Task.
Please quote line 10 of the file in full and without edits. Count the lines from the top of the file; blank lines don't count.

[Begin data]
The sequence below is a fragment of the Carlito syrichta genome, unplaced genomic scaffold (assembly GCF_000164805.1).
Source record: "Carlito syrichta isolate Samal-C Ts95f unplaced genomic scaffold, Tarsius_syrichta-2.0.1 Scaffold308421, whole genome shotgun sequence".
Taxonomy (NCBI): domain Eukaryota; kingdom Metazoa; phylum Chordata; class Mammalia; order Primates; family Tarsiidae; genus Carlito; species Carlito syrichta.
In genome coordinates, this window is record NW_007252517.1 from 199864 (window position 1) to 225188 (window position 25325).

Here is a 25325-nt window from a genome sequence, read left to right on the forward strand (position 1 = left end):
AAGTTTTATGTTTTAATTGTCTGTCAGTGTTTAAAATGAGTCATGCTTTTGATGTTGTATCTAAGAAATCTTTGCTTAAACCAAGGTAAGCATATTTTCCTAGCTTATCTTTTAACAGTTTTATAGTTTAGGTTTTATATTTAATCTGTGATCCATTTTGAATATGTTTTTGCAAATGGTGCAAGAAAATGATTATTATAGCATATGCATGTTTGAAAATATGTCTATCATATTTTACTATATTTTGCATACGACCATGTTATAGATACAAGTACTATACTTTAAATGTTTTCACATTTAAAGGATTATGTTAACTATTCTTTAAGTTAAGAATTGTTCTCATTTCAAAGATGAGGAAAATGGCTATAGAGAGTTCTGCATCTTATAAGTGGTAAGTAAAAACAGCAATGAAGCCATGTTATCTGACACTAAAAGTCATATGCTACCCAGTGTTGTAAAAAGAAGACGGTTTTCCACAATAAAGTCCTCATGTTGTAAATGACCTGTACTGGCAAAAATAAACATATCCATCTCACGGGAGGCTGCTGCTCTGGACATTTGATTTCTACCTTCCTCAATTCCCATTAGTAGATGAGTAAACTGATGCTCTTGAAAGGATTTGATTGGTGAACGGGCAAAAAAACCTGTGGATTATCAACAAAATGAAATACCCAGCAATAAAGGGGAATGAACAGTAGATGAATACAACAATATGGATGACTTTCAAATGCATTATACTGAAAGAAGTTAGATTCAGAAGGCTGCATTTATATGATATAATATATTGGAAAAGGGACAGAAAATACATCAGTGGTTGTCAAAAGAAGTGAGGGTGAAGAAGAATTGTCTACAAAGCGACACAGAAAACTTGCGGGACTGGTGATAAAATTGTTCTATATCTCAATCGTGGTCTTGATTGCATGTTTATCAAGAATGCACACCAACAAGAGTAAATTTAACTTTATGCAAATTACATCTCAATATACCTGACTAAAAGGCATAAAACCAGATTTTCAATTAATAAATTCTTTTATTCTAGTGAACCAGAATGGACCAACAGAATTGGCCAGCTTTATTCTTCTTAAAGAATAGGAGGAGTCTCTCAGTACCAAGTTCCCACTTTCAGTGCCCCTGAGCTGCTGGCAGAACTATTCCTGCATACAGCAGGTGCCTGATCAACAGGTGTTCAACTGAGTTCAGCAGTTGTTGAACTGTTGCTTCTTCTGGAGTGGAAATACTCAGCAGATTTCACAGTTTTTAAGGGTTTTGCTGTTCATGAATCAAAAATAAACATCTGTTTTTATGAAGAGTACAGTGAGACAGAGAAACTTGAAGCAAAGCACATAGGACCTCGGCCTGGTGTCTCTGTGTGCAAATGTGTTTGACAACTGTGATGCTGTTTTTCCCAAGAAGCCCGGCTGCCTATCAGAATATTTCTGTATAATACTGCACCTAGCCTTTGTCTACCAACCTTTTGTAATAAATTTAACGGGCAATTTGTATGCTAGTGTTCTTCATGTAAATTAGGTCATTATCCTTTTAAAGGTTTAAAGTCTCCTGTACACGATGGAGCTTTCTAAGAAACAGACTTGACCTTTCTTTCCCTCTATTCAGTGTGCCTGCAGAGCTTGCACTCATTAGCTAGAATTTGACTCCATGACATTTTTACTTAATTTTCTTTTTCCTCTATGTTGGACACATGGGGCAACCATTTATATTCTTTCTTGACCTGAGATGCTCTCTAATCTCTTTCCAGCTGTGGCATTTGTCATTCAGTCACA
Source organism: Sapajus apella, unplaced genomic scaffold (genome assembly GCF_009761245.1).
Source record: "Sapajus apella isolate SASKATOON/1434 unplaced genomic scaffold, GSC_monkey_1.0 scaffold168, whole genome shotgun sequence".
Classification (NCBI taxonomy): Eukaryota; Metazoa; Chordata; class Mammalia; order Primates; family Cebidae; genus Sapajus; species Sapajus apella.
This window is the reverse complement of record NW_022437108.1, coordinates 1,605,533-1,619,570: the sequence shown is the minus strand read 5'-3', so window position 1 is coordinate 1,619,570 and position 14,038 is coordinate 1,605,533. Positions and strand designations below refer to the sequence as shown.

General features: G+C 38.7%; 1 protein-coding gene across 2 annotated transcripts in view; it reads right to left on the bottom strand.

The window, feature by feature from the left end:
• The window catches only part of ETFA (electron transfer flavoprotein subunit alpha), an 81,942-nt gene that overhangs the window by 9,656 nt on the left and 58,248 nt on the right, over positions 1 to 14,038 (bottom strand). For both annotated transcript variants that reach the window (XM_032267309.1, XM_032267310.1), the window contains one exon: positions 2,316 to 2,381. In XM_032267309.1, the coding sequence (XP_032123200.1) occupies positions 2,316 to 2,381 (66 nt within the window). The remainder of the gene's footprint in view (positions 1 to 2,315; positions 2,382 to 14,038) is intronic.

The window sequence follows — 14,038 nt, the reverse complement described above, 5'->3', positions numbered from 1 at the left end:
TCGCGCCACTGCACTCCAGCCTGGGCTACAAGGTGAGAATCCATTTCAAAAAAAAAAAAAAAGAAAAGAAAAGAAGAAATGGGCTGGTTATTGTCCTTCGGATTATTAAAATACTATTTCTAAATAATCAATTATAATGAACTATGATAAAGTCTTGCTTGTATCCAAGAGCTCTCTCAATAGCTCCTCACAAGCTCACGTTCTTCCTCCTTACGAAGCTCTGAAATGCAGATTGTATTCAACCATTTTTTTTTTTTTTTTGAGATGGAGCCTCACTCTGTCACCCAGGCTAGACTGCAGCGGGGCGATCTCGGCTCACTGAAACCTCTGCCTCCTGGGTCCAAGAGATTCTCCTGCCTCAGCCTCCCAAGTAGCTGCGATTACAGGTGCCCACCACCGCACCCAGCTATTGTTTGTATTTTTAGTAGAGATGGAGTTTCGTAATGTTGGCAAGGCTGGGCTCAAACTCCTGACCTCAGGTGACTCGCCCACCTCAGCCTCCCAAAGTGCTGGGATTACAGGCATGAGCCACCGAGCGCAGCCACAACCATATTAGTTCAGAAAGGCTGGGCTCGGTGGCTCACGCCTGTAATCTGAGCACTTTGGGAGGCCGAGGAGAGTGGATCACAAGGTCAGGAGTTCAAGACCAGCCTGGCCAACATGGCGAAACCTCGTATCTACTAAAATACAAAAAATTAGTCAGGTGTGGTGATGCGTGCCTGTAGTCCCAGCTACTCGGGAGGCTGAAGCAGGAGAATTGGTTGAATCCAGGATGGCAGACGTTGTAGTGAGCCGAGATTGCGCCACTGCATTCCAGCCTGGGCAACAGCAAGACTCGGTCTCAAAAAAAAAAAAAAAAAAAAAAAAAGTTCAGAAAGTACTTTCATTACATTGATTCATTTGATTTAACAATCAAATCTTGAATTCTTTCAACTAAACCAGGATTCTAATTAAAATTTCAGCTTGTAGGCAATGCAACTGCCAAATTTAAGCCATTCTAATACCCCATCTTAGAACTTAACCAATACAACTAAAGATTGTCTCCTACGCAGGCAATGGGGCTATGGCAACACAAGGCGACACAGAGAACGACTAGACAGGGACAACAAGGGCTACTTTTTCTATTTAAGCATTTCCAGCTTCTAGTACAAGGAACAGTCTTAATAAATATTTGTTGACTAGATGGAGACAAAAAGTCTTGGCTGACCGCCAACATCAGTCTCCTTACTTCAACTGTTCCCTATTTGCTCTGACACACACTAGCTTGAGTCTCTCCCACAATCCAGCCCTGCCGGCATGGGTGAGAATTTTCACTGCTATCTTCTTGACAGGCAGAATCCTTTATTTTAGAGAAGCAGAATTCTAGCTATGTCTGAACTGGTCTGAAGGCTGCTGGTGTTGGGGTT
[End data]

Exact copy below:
This window is the reverse complement of record NW_022437108.1, coordinates 1,605,533-1,619,570: the sequence shown is the minus strand read 5'-3', so window position 1 is coordinate 1,619,570 and position 14,038 is coordinate 1,605,533. Positions and strand designations below refer to the sequence as shown.